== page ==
The (SEMA) Show Must Go On
Spending the last three months chronicling every every single cancellation related to the coronavirus hasn’t been any more enjoyable than reading about it. And, while we apologize for putting you though that, there honestly isn’t much else to report on when every manufacturer on the planet suddenly enters into a panicked lockdown. Thankfully, we seem to be nearing the end of being forced to issue updates on the latest cancelled soirée you had your hopes set on attending.
Despite automotive trade shows being canceled in Detroit, Geneva, and Paris this year, the Specialty Equipment Market Association (SEMA) show scheduled for November is still on. We may also see the New York Auto Show, which was rescheduled, take place in August — assuming the Javits Center remains underutilized for COVID patients through the summer and NYC doesn’t see a sudden spike in infection rates. However, SEMA is the first major event that seems like a sure thing in the automotive realm and, boy, are we glad to hear it.
“While many near-term industry events have been postponed or canceled, the industry’s manufacturers are currently going full-bore with plans and preparations for both the 2020 SEMA Show in November and the PRI Show in December,” SEMA president Chris Kersting said late last week.
“I’m not surprised. Our industry has historically demonstrated fortitude and resolve in the face of adversity. The SEMA Show was the first major business gathering in the U.S. following the terrorist attacks of September 11, 2001. In the heart of the Great Recession in 2009 and 2010, SEMA exhibitors and buyers again turned out in force, laying the groundwork for the recovery that followed. Currently, we see that the vast majority of member companies are planning to exhibit this year, and some 2,000 plus are expected to take part in this month’s booth selection process. They are determined that the SEMA Show will help launch the industry into a successful 2021.”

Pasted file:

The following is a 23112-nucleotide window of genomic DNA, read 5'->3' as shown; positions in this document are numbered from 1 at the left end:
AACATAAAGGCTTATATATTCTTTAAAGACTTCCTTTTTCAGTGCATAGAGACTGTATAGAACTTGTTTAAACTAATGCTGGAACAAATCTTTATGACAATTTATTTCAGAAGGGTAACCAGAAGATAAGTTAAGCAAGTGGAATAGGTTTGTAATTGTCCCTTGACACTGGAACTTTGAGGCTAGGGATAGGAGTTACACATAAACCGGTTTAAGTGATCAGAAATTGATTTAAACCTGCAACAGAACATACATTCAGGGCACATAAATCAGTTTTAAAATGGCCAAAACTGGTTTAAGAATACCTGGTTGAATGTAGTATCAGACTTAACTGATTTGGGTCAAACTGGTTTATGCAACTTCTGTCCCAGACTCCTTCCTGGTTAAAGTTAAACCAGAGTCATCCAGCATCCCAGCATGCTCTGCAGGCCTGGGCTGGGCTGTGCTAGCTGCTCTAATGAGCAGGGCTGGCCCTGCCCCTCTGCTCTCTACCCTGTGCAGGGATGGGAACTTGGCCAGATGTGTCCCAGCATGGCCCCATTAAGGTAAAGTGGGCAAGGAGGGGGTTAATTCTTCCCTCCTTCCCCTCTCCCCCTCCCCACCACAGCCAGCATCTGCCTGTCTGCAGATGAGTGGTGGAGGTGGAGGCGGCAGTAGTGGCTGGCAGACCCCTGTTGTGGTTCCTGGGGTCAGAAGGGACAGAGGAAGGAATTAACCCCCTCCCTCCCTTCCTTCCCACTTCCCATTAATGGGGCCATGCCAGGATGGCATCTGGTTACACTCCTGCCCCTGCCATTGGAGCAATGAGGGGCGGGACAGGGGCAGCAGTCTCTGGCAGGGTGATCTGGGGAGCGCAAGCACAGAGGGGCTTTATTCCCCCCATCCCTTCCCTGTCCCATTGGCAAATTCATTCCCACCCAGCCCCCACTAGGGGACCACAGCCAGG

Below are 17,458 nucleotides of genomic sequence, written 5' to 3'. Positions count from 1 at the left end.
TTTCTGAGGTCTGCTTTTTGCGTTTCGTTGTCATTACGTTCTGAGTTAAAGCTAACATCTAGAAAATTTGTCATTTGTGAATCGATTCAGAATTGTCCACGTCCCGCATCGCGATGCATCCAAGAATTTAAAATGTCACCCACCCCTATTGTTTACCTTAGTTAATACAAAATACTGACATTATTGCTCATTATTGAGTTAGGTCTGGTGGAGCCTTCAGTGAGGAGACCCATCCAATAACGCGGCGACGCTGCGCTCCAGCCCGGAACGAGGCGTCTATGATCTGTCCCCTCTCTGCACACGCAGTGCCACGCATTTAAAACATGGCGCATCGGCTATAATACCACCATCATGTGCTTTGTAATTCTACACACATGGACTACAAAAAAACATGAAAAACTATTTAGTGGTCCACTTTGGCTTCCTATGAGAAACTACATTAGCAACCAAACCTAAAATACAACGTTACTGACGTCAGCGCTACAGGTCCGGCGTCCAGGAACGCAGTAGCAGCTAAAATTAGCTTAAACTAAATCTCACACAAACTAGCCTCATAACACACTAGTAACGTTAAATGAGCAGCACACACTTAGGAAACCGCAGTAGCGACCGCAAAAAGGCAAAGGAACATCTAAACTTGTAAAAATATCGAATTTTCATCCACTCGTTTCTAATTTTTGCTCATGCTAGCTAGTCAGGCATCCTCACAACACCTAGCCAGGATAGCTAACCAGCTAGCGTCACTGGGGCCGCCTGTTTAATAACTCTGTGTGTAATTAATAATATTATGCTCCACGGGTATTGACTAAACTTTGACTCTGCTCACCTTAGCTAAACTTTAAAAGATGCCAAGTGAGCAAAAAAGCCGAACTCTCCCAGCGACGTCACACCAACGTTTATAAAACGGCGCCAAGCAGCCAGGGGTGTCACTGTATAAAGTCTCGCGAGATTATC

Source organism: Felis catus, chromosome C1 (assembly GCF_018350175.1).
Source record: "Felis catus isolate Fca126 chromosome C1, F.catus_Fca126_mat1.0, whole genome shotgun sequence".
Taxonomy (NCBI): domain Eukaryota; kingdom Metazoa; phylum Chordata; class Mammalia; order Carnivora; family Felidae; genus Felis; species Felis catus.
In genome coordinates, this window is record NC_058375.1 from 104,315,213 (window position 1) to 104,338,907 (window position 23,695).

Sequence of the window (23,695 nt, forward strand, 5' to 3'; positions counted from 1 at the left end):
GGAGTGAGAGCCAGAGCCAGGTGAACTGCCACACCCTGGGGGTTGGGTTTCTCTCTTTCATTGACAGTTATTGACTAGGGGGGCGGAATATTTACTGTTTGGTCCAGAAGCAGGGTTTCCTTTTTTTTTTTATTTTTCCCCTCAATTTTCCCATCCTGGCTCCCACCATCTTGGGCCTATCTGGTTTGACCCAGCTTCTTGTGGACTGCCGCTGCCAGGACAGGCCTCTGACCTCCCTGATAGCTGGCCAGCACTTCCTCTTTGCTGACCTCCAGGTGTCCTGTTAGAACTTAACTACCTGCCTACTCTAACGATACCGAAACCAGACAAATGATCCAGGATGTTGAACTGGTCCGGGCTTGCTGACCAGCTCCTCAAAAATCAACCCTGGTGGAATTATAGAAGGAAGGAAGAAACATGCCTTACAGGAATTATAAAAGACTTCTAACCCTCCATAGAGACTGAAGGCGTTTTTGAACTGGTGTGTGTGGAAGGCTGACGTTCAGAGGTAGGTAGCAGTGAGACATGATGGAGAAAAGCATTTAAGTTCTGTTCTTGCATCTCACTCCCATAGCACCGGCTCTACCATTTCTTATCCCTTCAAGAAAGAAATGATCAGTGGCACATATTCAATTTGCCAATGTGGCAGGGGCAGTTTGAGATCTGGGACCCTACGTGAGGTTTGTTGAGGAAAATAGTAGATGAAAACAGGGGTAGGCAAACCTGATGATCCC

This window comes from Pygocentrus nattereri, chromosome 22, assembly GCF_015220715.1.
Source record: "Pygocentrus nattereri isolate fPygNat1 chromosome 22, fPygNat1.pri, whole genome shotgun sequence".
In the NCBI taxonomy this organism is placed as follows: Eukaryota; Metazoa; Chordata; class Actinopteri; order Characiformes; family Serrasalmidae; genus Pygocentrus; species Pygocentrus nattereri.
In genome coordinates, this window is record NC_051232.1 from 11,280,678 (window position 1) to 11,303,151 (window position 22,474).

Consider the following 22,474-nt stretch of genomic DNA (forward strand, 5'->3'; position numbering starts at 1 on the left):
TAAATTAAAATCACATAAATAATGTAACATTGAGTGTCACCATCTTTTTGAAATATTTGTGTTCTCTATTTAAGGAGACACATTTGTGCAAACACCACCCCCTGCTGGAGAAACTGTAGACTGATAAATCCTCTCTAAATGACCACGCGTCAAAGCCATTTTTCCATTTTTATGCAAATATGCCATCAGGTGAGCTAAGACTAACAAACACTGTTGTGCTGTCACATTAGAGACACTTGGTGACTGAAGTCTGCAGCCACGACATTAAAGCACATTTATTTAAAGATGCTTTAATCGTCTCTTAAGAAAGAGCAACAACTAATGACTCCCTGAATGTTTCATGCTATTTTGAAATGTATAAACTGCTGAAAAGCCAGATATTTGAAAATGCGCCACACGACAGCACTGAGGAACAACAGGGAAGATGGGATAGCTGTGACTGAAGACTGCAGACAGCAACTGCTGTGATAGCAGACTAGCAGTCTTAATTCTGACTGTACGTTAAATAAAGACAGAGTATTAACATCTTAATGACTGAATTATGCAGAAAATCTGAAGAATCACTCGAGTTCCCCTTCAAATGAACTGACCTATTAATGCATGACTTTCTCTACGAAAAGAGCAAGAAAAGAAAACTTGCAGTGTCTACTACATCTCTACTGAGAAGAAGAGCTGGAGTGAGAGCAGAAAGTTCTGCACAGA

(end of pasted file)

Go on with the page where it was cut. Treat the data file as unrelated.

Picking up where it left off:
Kersting said there will be conditions, however. SEMA plans on making a few changes, noting that the whole of the automotive industry will need to “find ways to do business while providing for the health, safety and well-being of all involved.” SEMA also launched a resource website to help the aftermarket community apply for the Paycheck Protection Program (PPP) and small business loans or parse through updated health guidelines for businesses. Additionally, Kersting said the event would provide refundable deposits and deferred deadlines for vendors to make participation easier to commit to (and back out of).
None of that guarantees SEMA for 2020, but we at least now know the organization is pushing through with plans to actually have the event, which is the most we’ve been able to say about any major trade show since the year began. Due to its Las Vegas locale, there’s reason to hold out hope. Despite Nevada Governor Steve Sisolak (D) suggesting extending lockdowns through at least June, Las Vegas Mayor Carolyn Goodman has said the measures are effectively hurting the city’s ability to exist — calling them totally insane.